Only halfway there
Positive economic news is in short supply in the euro zone. Germany, however, remains the exception to the rule. The currency bloc’s largest economy is this year set to grow at its fastest pace since 2011, an economic report commissioned by the government predicted on Sept. 29. Expected real GDP growth of 1.9 percent is a quarter above estimates of the country’s long-term potential.
What’s more, this performance sits on a broader and healthier footing than in the past. The widely-held view of Germany as an export-driven machine is increasingly out of date: most of the growth is coming from internal sources. Rising employment, higher wages and low inflation are pushing up household income and spending. Private consumption, which last year accelerated at the fastest pace in more than a decade, will rise by another 1.8 percent this year, according to the report by eight economic think tanks. With imports rising at a faster pace than exports, net trade is less important for growth than before. Over the coming two years, it is even expected to become a slight drag.
When it comes to Germany’s current account balance, however, the rebalancing is invisible. The country’s current account surplus is expected to hit yet another all-time record this year, rising to 8.8 percent of GDP. That’s well above the 6 percent threshold deemed sustainable by the European Commission.
Excessive fiscal restraint is partly to blame. The government is on track to run a fiscal surplus for the third year in a row. In a sluggish economic environment, such a policy is irresponsible.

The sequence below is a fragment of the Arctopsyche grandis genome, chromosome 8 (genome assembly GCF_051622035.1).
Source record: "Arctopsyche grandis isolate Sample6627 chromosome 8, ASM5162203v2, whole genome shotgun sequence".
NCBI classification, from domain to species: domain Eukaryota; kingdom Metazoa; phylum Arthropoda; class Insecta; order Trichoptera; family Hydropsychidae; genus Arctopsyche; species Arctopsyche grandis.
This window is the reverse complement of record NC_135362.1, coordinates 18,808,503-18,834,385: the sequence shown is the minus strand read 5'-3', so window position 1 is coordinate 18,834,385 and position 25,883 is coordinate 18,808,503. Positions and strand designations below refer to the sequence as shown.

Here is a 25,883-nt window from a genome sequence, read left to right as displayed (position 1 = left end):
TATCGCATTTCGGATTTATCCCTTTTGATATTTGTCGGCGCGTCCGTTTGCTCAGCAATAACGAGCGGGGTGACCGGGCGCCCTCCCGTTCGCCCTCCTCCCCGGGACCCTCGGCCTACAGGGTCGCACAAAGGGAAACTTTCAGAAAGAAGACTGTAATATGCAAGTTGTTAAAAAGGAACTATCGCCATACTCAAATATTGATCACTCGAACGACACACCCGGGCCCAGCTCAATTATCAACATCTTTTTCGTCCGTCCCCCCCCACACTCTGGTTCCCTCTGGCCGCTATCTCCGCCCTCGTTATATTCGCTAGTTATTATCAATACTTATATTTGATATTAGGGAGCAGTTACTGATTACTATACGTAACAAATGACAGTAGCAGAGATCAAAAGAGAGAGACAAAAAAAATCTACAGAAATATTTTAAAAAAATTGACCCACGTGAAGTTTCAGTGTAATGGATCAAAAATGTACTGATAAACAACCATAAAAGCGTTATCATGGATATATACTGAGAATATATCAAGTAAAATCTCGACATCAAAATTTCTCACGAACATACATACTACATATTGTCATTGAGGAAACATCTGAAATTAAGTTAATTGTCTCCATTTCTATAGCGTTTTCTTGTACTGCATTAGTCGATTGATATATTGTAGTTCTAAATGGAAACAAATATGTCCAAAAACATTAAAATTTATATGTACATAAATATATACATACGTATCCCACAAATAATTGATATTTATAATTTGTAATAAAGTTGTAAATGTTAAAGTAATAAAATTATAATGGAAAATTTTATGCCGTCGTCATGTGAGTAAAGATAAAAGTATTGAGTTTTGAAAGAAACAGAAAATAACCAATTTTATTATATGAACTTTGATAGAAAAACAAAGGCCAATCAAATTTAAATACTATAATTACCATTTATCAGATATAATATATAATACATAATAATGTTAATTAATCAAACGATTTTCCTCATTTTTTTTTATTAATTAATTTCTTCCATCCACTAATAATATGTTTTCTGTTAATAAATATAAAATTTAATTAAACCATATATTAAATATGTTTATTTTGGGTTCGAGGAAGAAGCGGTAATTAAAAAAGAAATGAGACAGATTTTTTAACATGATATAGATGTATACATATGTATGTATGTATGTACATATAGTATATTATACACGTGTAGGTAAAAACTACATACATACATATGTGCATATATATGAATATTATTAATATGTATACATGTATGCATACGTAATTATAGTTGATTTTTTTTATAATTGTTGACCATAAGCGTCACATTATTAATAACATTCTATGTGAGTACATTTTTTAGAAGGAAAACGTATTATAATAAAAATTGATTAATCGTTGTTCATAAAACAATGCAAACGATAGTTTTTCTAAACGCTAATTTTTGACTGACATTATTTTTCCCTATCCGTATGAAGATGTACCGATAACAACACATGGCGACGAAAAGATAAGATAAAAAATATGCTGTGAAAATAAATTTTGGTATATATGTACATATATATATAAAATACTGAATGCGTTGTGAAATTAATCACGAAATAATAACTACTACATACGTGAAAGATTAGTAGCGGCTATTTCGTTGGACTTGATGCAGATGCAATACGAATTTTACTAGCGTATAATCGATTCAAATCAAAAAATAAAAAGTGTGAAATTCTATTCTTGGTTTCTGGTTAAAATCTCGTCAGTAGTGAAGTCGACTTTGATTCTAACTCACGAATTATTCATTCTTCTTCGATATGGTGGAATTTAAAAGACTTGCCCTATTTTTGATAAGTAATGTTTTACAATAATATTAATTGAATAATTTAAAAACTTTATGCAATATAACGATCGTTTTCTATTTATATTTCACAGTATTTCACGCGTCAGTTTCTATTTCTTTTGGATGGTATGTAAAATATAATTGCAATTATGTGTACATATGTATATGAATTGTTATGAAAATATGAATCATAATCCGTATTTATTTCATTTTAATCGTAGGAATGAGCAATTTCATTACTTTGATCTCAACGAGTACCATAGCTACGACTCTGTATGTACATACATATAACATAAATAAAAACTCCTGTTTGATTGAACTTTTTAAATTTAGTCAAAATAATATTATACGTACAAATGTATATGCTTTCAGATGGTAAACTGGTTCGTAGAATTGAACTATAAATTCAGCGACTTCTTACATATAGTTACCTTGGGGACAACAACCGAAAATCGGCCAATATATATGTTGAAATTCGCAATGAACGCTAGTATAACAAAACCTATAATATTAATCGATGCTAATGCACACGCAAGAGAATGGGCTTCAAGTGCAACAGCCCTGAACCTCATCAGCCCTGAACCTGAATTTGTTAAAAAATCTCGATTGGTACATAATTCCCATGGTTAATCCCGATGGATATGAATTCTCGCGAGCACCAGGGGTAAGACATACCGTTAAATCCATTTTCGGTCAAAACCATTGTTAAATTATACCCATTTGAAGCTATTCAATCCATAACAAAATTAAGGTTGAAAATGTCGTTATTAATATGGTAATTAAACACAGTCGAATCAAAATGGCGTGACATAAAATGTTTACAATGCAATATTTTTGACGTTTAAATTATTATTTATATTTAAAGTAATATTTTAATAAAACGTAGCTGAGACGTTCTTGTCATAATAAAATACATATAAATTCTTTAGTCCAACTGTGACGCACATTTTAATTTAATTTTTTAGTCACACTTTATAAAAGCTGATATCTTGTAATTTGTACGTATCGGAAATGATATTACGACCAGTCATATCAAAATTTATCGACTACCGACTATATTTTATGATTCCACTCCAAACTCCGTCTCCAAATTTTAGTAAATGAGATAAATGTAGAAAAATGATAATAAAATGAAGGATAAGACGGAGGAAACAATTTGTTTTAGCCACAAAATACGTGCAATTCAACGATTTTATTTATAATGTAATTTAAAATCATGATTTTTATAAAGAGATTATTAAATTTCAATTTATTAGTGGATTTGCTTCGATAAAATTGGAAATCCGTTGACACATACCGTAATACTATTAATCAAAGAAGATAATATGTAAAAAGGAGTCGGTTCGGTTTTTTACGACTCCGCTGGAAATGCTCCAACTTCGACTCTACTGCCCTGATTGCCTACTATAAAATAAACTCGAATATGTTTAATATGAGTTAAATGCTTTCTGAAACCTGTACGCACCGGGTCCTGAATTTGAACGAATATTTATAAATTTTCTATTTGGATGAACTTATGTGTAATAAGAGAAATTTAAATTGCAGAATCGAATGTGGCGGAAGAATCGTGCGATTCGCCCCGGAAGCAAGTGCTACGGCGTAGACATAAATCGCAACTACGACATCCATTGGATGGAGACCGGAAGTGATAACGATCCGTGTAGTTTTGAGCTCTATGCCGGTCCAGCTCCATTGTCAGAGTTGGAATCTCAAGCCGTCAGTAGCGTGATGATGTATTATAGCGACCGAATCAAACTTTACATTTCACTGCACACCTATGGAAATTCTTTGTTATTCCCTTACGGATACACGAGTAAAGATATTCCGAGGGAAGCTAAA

But Chancellor Angela Merkel is not the only culprit. Chronically weak corporate investment is also to blame. Like their counterparts across the developed world, German companies are either hoarding the cash or investing abroad. Equipment investment, which has been below par for years, is expected to rise by just 1 percent in 2016 and may be even weaker next year.
This investment freeze in turn weighs heavily on imports. Each euro spent on machinery in Germany boosts imports by more than 0.44 euros, data from the RWI Essen think tank shows. By comparison, a euro spent by the government brings in just about 0.1 euros of imports.
If this trend continues, Germany’s capital stock – and hence its export potential – will eventually shrink. That would be the most painful way for the economy to rebalance.